Arete Vol 2 Spring 2024

Αρετή (Arete) Journal of Excellence in Global Leadership | Vol. 2 No. 2 | 2024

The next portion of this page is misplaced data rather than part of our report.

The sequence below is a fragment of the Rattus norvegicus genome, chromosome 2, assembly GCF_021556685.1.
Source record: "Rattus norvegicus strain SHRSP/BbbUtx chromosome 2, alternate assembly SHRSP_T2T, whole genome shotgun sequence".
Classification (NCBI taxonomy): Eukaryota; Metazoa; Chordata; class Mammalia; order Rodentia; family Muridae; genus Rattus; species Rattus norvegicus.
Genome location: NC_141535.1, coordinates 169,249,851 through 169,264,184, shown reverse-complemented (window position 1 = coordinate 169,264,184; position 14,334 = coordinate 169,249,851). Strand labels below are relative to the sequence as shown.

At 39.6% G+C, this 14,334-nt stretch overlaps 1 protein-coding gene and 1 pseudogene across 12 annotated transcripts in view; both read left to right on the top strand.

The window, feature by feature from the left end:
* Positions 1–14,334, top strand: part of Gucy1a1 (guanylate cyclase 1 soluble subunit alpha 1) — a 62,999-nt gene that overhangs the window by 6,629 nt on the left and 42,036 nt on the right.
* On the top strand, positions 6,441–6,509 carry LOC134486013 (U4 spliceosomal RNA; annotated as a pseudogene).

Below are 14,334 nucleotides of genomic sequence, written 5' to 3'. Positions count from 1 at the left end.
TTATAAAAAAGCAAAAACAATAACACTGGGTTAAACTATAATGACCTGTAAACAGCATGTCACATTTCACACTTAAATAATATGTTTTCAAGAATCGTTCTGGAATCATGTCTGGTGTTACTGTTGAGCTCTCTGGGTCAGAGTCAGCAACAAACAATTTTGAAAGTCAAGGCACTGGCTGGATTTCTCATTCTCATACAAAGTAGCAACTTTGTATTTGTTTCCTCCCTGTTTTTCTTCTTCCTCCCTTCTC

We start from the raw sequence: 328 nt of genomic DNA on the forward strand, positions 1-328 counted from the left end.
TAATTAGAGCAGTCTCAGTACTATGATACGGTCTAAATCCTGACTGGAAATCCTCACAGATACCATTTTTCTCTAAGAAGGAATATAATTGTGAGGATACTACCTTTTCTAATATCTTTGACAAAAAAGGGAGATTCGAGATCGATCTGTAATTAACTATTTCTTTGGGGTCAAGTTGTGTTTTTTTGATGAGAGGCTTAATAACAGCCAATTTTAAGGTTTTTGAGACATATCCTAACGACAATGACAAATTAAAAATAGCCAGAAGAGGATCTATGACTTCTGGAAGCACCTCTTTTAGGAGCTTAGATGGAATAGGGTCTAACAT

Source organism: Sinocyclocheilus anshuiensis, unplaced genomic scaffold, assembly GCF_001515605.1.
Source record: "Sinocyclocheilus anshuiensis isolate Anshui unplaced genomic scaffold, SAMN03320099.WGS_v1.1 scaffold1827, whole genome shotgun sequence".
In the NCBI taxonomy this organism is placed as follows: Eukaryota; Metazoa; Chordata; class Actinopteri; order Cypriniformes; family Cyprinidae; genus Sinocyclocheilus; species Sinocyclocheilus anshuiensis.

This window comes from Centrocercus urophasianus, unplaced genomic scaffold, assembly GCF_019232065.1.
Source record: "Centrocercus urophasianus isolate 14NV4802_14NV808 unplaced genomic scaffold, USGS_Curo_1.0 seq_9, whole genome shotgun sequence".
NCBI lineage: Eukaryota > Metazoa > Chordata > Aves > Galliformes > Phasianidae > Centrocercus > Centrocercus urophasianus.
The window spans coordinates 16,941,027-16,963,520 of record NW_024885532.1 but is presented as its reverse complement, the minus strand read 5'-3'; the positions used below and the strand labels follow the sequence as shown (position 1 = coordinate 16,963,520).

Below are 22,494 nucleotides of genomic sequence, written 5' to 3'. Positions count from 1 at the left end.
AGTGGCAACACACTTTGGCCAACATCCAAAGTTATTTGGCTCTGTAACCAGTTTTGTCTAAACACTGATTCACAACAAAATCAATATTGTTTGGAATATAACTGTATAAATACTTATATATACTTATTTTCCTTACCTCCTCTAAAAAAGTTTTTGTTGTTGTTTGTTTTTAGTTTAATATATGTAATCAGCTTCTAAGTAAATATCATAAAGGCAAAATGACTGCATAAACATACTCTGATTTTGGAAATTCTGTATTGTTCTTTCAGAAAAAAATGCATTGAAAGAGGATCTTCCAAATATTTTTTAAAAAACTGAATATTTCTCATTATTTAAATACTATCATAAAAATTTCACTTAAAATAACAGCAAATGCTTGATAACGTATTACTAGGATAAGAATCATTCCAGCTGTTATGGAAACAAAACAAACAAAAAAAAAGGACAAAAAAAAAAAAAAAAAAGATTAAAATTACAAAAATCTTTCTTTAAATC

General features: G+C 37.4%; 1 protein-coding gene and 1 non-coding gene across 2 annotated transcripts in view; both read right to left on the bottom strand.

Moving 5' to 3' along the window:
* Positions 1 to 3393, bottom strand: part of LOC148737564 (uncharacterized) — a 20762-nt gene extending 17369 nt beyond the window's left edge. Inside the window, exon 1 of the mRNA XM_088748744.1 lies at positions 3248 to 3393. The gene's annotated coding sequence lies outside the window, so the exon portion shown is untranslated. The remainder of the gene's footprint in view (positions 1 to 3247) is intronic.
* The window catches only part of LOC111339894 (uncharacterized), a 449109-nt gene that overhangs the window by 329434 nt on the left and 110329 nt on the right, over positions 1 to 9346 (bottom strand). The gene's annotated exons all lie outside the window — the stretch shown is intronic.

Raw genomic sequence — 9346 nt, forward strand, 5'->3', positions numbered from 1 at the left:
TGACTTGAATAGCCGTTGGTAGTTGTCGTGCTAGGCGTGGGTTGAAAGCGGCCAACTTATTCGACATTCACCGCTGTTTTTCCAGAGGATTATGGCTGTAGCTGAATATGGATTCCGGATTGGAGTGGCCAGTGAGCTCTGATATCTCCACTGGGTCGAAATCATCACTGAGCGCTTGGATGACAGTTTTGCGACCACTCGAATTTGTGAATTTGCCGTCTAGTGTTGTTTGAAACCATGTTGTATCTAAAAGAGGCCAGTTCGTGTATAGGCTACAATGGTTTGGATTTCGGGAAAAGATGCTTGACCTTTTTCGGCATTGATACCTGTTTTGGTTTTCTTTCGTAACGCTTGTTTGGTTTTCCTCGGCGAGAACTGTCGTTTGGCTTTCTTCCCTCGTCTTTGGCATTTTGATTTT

demands, and found there may be some benefit for, again, up to one year. The authors concluded that more rigorous, prolonged follow-up studies should be developed and conducted (Tamminga et al., 2023). The National Institute for Occupational Safety and Health (NIOSH), a division of the Center for Disease Control and Prevention (CDC), has developed a new program aimed to assist HCWs with mental health needs. The Health Worker Mental Health Initiative: aims to raise awareness of mental health needs including suicide-risk and substance use disorders, eliminate barriers to accessing care, identify workplace and community supports for HCWs, reduce the stigma for seeking and receiving mental health care, identify and improve data, screening tools, trainings, resources, and policies to address health worker mental health (NIOSH, 2022, para 2). A rapid review which includes 14 studies published in 2020 addresses stress reduction techniques for healthcare workers specifically affected by pandemics, describing organizational and self-care interventions. The review describes the symptoms of stress, and post-traumatic stress syndrome experienced by some HCWs following front-line care experiences during a pandemic. Psychological stress and symptoms are compounded by concern for personal and family well-being while providing care for seriously ill patients. This was especially true for Chinese healthcare workers, specifically those providing care in Wuhan. Personal protective equipment (PPE) shortages only served to worsen psychological wellness during Covid-19 (Callus et al., 2020). This review stressed the importance of personal preferences and needs among HCWs in how they desire to address their mental health needs. Some subjects desired training in self-care techniques, such as progressive muscle relaxation, mindfulness based stress management, and other relaxation techniques, while others wanted training to help address the distress they were witnessing among others. Some HCWs expressed a desire to obtain training from multimedia sources, while others, usually those with more severe symptoms, desired face-to-face interventions such as psychotherapy or counseling from professionals (Callus et al., 2020). Callus et al., in the 2020 review, also describe an evidence-based approach used in the U.K. to support psychological health. Here, digital platforms for providing support were explored. Virtual appointments and digital applications can improve accessibility for some HCWs needing psychological support. This UK project developed a digital package using the “Agile methodology” providing team leaders with guidance on “reducing social stigma, increasing peer and family support, self -care strategies to improve sleep and rest, shift work, healthy lifestyle behaviors, and emotion management strategies” (p.7). In addition, the review addresses the need for organizational interventions to support HCWs in some of the following ways: reduced workload, improved workflow, improving, and offering opportunities for open communication, rest and relaxation areas, and financial support for HCWs and family members experiencing personal illness. HCWs should have adequate access to food, supplies, and PPE. Assuring


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